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"Sense"-sational Gardening

Gardening is a great way to spend time outdoors, get a bit of exercise, and have fresh vegetables for you to eat!

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Grow Your Own Garden

How do you start a garden?

1. Get an idea. Is this going to be a vegetable garden? Or maybe an herb garden? Will you plant annuals, which will allow for your selection to change each year? Or do you prefer perennials that return annually?

2. Pick a place. Almost all vegetables need about six hours of full sun each day. Spend a day in your chosen spot and watch how the sun moves across the space. It might receive more sun than you think. Put the garden where you will remember to tend to it, and place it close enough to a water spigot that you won't have to drag a hose or watering can a long distance.

3. Clear the ground. Get rid of the sod covering the area you plan to plant.

4. Improve the soil. Adding organic matter can give soil a boost to help your plants grow. Add a 2- to 3-inch layer of compost, decayed leaves, dry grass clippings, or old manure. Then till the organic matter into the soil.

5. Dig or don't. Digging loosens the soil so roots can penetrate more easily. Use a spade or spading fork to gently turn the top 8 to 12 inches of soil, mixing in the organic matter from Step 4. In vegetable gardens and beds of annual flowers, turn the soil only once a year in the spring before you plant.

6. Pick your plants. You can order seeds from a catalog (or online), or go to a garden center and see what they have. Either method works if you choose plants adapted to your climate, your soil, and the amount of sunlight in your garden.

7. Put them in the ground. Paying attention to individual planting timing for each plant. Some are heartier and can stand the late chills in spring, some are more delicate and will need to be planted when the weather is steadily warm.

8. Water. Seedlings should never dry out, so water daily while they are small. Taper off as the plants get larger. New transplants also need frequent watering—every other day or so—until their roots become established. After that, how often you need to water depends on your soil, how humid your climate is, and how often it rains. Plants are begging for water when they wilt slightly in the heat of the day. Water slowly and deeply, so the water soaks in instead of running off into the street. To minimize evaporation, water in the early morning.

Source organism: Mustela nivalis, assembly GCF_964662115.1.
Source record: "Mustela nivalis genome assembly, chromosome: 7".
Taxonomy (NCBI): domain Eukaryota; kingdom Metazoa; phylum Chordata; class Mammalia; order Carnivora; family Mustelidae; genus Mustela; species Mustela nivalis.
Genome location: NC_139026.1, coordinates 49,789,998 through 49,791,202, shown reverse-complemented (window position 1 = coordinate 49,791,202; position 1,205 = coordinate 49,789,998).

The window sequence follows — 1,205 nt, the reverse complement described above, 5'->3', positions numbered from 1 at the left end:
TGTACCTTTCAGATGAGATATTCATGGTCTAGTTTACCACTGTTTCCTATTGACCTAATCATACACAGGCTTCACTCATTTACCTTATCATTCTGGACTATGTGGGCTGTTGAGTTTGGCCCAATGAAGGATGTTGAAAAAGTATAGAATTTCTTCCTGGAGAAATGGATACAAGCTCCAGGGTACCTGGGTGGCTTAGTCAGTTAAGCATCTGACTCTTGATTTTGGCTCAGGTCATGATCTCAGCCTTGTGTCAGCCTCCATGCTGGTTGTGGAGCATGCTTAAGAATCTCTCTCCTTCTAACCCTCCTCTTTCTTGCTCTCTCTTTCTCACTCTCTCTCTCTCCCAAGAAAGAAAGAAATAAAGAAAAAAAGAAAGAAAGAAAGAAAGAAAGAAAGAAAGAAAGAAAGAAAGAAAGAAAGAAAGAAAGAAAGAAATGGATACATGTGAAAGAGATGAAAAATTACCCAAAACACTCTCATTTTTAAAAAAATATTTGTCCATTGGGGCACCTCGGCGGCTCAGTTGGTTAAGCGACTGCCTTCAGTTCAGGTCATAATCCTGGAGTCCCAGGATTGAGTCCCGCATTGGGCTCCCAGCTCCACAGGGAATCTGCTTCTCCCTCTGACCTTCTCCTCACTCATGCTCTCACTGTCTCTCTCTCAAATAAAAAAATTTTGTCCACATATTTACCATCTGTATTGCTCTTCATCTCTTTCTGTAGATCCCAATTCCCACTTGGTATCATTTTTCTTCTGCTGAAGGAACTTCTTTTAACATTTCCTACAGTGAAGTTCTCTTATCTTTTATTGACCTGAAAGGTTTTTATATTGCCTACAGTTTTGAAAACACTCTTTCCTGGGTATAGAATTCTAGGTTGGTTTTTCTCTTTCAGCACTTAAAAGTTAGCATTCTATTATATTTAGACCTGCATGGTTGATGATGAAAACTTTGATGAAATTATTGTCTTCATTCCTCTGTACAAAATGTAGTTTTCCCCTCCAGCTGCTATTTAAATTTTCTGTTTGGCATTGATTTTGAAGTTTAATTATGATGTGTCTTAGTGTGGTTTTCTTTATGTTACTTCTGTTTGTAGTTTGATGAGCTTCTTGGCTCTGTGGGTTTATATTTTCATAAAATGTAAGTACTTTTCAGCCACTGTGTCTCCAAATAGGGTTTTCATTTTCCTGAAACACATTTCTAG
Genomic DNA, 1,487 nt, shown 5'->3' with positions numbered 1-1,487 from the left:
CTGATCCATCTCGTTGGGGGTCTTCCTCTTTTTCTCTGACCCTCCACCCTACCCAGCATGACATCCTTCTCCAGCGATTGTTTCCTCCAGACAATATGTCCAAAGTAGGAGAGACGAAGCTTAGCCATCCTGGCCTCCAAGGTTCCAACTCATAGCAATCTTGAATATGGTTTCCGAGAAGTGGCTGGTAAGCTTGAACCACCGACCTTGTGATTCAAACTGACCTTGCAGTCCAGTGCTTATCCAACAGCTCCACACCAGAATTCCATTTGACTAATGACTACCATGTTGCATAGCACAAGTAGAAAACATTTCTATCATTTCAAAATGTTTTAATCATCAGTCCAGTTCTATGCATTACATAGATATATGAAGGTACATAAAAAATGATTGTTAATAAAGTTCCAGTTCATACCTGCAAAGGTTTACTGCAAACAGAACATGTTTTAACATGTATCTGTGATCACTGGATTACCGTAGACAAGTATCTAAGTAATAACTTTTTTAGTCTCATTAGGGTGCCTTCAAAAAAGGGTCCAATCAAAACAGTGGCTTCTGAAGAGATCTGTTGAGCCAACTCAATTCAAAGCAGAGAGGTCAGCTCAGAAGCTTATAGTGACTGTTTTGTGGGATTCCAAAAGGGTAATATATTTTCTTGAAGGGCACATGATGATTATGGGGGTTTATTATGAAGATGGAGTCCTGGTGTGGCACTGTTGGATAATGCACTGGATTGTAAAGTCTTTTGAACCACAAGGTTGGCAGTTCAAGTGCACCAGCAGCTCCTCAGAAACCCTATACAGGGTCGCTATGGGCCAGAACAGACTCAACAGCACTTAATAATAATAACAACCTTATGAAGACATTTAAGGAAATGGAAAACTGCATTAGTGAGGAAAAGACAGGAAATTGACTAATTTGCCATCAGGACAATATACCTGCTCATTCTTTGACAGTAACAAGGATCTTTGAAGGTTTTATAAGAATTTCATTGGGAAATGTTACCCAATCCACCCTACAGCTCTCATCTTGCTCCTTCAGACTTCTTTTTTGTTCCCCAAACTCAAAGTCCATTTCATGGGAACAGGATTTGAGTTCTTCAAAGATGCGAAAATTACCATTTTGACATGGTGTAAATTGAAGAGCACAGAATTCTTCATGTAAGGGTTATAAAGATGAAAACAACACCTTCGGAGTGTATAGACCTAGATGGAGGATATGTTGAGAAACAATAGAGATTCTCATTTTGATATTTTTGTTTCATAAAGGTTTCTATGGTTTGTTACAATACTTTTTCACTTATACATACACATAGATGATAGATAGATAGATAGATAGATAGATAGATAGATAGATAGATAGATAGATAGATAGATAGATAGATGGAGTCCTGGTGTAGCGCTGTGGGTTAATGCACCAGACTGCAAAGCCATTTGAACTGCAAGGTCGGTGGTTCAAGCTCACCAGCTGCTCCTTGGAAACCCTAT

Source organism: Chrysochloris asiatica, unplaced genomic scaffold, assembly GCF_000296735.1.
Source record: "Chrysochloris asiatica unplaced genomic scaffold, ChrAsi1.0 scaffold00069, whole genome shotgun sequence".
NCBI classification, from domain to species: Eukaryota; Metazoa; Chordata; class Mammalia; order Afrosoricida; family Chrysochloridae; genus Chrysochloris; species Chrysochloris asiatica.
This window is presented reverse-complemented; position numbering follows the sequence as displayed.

9. Mulch. To help keep weeds out and water in, cover the soil with a couple of inches of mulch. All sorts of mulch are available, from pine needles to cocoa hulls to bark chips. For a vegetable garden, choose a mulch that decomposes in a few months.

10. Keep it up. Your garden is on its way. Keep watering when needed, and pull weeds before they get big. 

When should you start a garden?

Start seeds 6-8 weeks before your last frost date indoors for best results. March is the perfect time to get those tomatoes and pepper seeds started indoors to be ready for an early spring planting! Also, its a great time to start planting those cool weather vegetables tat can withstand those last frost days of March and April.

Fall is a good time to plant trees, shrubs, bulbs, and some perennials.

Temperature Zones
http://planthardiness.ars.usda.gov/PHZMWeb/Images/300dpi/IL.jpgTemperature Zones


Temperature zones can affect which plants will grow best where you live. Kendall County is considered in Zone 5, so plants that are recommended in zones including 5 will grow best here. Some suggested vegetables and their timing for zone 5 are shown below. A Vegetable Planning Guide Worksheet can be useful in deciding when to plant and then tracking your seeds as you go.



Kid's Garden Book

Basic Tips for Gardening

Vegetable Planting Guide Worksheet

My First Garden

Serving the Residents of Kendall County Since 1966
811 W. John Street, Yorkville, IL 60560   •   630-553-9100